As most San Francisco Giants fans see when they watch the team on television, the team has a great following throughout the country. I had the opportunity to visit the happiest place on earth, the one with the mouse ears, not the one at 24 Willie Mays Plaza. And boy were the Giants fans representing their team there.
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In a land where the Los Angeles Angels of Anaheim and arch-rival Los Angeles Dodgers of, well Los Angeles, are supposed to be the hometown teams, the San Francisco Giants had more fans showing their orange and black than any other team.
My week-long vacation was spent in both parks, and spanned the morning and evening. As I walked in the very first day I was inspired to write this piece by an employee working the security area. She looked at my Giants sweatshirt and asked if the team was in town. Not wanting to get too deep into discussion about the off-season and everything, I just said no and asked why. Her response was that she had seen so many people wearing Giants gear that she thought they were in town.
I told her that the team’t success has led to a lot of new fans, and hopefully that she will see an even greater increase in November of this year. She smiled.
Going into the first park I did see a couple of fellow fans, giving several nods to some quick “Go Giants” comments. I then walked into one of the rides. The attendant jokingly says to me, “We only accept people on this ride who are following a team that will make the playoffs this year.” To which I replied, “If Jeff Samardzija goes .500 this year, the Giants will win 90 games.” He thought I was a fairweather, but he was mistaken.
After those two interactions, I decided to start tallying the Giants gear and that of any other major league baseball team. It wasn’t quite a two to one ratio in the Giants favor, but it was close. I counted 62 people wearing Giants apparel of some kind (hat,shirt,etc.) and 36 in Dodgers gear. There were 10 Angels fans (mostly Mike Trout Jerseys) and 6 “others”.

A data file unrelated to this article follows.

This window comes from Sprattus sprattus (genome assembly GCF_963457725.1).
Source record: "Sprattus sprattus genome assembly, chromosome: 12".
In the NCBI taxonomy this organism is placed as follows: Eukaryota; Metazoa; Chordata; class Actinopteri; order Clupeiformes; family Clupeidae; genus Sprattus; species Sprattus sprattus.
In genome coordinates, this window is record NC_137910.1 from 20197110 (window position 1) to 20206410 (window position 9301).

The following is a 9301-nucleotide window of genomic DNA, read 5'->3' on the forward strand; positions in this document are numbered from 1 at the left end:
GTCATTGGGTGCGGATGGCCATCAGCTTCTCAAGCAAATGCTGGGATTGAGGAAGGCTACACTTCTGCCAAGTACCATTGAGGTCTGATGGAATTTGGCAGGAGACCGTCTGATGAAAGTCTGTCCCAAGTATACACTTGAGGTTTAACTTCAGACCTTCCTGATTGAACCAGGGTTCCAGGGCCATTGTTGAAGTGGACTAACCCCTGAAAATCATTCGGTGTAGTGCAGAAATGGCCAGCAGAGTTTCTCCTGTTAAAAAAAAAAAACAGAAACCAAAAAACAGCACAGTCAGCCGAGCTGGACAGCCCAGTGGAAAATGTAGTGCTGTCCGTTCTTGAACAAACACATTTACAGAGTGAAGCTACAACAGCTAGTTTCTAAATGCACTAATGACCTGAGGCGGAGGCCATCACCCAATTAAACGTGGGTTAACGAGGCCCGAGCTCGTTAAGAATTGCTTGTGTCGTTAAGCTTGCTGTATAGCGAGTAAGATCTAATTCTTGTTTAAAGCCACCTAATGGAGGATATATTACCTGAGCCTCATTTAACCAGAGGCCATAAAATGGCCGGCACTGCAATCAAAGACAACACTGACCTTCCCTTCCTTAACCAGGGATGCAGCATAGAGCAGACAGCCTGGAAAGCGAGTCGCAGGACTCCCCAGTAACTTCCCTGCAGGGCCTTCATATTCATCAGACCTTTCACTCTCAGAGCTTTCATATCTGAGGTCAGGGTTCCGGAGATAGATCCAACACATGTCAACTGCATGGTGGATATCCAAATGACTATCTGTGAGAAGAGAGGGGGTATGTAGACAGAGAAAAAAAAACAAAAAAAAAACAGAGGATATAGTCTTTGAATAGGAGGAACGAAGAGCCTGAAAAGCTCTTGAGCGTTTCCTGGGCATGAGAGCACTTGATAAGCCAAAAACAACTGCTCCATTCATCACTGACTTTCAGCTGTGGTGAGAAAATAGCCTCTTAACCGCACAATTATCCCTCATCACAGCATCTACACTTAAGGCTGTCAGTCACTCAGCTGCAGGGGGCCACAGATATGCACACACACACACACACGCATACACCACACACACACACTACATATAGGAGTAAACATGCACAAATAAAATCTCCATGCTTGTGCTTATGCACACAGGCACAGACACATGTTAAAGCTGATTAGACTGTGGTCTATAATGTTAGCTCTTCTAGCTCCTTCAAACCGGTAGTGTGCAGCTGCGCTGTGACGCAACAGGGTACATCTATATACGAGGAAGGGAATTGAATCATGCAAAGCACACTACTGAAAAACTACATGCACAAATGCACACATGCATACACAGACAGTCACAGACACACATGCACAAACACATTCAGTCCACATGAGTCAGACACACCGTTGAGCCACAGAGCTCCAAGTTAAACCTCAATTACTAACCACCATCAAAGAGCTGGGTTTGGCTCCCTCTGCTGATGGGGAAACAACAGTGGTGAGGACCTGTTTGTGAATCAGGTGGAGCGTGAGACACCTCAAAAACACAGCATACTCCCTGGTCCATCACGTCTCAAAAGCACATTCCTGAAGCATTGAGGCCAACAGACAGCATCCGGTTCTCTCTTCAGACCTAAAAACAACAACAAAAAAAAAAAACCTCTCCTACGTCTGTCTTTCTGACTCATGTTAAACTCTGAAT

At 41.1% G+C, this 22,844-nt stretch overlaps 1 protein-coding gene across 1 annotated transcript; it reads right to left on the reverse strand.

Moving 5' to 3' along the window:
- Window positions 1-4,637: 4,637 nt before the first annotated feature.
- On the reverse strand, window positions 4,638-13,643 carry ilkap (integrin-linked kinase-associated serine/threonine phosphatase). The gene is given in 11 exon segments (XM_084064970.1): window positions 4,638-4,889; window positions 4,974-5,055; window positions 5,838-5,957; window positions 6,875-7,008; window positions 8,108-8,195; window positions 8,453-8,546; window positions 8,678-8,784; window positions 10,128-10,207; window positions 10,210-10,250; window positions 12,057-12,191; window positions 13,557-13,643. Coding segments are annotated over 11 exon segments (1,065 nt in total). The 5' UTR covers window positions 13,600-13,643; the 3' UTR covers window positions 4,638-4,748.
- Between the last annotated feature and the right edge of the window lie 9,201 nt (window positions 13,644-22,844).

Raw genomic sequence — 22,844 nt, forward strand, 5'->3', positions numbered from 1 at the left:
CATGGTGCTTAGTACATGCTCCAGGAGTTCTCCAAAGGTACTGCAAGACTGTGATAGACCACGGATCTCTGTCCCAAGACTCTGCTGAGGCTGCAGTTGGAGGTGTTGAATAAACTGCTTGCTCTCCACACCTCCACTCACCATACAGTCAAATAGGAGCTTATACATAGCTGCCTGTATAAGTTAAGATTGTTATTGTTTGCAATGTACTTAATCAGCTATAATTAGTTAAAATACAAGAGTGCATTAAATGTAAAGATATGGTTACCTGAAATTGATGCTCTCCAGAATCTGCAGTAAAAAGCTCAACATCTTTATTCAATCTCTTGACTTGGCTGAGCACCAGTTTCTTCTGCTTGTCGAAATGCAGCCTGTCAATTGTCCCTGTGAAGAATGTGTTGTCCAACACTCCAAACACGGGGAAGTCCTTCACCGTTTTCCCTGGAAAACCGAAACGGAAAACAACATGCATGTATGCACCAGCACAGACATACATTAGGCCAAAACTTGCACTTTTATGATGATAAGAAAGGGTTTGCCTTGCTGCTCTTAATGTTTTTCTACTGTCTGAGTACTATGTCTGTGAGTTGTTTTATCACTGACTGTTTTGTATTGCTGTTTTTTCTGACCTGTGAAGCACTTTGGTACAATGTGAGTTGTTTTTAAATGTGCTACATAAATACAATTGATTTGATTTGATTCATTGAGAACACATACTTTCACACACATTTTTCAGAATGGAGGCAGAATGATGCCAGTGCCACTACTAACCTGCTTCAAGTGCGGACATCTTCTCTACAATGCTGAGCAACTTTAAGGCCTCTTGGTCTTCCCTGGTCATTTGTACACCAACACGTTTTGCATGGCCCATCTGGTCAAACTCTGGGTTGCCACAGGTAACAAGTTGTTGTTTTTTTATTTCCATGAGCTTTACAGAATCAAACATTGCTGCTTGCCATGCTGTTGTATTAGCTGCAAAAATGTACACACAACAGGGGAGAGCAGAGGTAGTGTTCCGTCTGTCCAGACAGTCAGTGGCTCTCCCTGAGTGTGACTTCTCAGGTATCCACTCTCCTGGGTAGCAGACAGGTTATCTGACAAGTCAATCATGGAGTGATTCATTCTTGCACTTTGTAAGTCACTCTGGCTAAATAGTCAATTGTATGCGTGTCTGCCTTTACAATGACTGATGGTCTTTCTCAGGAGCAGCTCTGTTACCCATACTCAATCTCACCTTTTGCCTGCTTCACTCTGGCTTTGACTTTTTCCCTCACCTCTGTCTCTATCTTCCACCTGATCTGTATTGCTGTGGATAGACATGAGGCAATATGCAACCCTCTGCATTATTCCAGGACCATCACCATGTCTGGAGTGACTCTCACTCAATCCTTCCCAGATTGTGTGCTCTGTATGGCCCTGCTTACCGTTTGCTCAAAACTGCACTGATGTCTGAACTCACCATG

Several times during our trip, I shared nice conversations with people who were proudly wearing the SF on their hat, it’s like being part of a fraternity, or going into a Target in an unfamiliar town, kind of makes you feel normal.
With the Giants success, this fraternity will only increase in size. And, like the Golden State Warriors, some fans are not pledging allegiance to their local teams.
With the MLB package available, exclusively outside of the local market, it actually encourages fans to follow teams outside of the area. Not that a team like the Giants have any worries there. They sell out every night and have a great announcing team to keep them interested on tv and the radio. Fans in other markets don’t have that luxury. (In fact, the Dodgers are blacked out locally for Directv subscribers, and have been for two seasons.)
So those teams better stay relevant, or they risk losing the casual fan to the black and orange.
I’m sure you have heard the crowds in San Diego when the Giants face the Padres. It’s embarrassing when you hit a home run at home and the ball gets thrown back onto the field. (Not sure if that’s really happened)
Not all fans are from the local areas either. The excitement around the team also has fans planning trips around the team’s schedule. Booking trips to Florida during a meeting between the Giants and Marlins isn’t out of the ordinary for die-hard fans. Sometimes taking the drive down the coast might be the only way to see the team play the Dodgers, as the tickets at AT&T Park can be scarce.
My hypothesis when I started the experiment was that I would see at least a one to one ratio between Giants and Dodgers gear. After seeing the Giants fans nearly double the Dodgers, as far as representation, (and that’s after the Dodgers were the number 2-seed in the playoffs after winning the division), it shows what a lasting affect a World Championship has.
I have never seen as many Giants hats in southern California in my life. And I expect to see an even bigger increase in the future. And ss has been said plenty of times by the players, announcers, and front office, the San Francisco Giants have the best fans in baseball.